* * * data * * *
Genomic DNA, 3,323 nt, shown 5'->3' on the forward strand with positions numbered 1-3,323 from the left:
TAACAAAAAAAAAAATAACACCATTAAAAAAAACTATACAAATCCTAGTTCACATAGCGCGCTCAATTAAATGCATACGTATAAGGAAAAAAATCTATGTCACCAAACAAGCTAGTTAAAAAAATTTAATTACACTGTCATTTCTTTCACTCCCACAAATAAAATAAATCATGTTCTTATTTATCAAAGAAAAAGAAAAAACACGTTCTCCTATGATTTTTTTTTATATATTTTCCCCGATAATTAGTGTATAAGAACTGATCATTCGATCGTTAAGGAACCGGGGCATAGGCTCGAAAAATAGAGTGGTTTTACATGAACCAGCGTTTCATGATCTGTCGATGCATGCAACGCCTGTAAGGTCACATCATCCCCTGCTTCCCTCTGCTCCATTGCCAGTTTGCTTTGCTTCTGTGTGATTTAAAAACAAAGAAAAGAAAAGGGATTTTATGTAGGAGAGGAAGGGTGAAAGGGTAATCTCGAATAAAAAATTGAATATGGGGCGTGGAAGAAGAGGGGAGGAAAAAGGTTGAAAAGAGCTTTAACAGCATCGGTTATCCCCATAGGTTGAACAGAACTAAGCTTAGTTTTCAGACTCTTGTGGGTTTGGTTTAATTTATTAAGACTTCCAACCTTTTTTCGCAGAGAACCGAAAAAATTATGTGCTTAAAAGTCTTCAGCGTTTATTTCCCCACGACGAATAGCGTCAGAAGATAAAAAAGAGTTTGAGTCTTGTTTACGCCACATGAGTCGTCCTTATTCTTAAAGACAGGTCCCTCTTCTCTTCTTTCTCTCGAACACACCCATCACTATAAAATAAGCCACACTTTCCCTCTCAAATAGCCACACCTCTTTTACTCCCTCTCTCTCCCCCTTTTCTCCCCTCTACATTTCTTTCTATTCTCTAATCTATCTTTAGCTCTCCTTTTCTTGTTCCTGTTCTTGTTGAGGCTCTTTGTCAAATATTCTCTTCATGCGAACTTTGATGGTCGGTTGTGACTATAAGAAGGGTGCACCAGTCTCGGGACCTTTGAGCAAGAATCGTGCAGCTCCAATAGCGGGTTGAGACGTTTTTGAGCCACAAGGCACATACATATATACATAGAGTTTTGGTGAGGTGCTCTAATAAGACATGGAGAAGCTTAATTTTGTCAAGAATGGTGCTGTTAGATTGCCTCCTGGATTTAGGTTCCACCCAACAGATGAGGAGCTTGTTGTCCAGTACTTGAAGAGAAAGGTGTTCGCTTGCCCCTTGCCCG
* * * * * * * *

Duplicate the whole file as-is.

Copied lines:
Genomic DNA, 3,323 nt, shown 5'->3' on the forward strand with positions numbered 1-3,323 from the left:
TAACAAAAAAAAAAATAACACCATTAAAAAAAACTATACAAATCCTAGTTCACATAGCGCGCTCAATTAAATGCATACGTATAAGGAAAAAAATCTATGTCACCAAACAAGCTAGTTAAAAAAATTTAATTACACTGTCATTTCTTTCACTCCCACAAATAAAATAAATCATGTTCTTATTTATCAAAGAAAAAGAAAAAACACGTTCTCCTATGATTTTTTTTTATATATTTTCCCCGATAATTAGTGTATAAGAACTGATCATTCGATCGTTAAGGAACCGGGGCATAGGCTCGAAAAATAGAGTGGTTTTACATGAACCAGCGTTTCATGATCTGTCGATGCATGCAACGCCTGTAAGGTCACATCATCCCCTGCTTCCCTCTGCTCCATTGCCAGTTTGCTTTGCTTCTGTGTGATTTAAAAACAAAGAAAAGAAAAGGGATTTTATGTAGGAGAGGAAGGGTGAAAGGGTAATCTCGAATAAAAAATTGAATATGGGGCGTGGAAGAAGAGGGGAGGAAAAAGGTTGAAAAGAGCTTTAACAGCATCGGTTATCCCCATAGGTTGAACAGAACTAAGCTTAGTTTTCAGACTCTTGTGGGTTTGGTTTAATTTATTAAGACTTCCAACCTTTTTTCGCAGAGAACCGAAAAAATTATGTGCTTAAAAGTCTTCAGCGTTTATTTCCCCACGACGAATAGCGTCAGAAGATAAAAAAGAGTTTGAGTCTTGTTTACGCCACATGAGTCGTCCTTATTCTTAAAGACAGGTCCCTCTTCTCTTCTTTCTCTCGAACACACCCATCACTATAAAATAAGCCACACTTTCCCTCTCAAATAGCCACACCTCTTTTACTCCCTCTCTCTCCCCCTTTTCTCCCCTCTACATTTCTTTCTATTCTCTAATCTATCTTTAGCTCTCCTTTTCTTGTTCCTGTTCTTGTTGAGGCTCTTTGTCAAATATTCTCTTCATGCGAACTTTGATGGTCGGTTGTGACTATAAGAAGGGTGCACCAGTCTCGGGACCTTTGAGCAAGAATCGTGCAGCTCCAATAGCGGGTTGAGACGTTTTTGAGCCACAAGGCACATACATATATACATAGAGTTTTGGTGAGGTGCTCTAATAAGACATGGAGAAGCTTAATTTTGTCAAGAATGGTGCTGTTAGATTGCCTCCTGGATTTAGGTTCCACCCAACAGATGAGGAGCTTGTTGTCCAGTACTTGAAGAGAAAGGTGTTCGCTTGCCCCTTGCCCG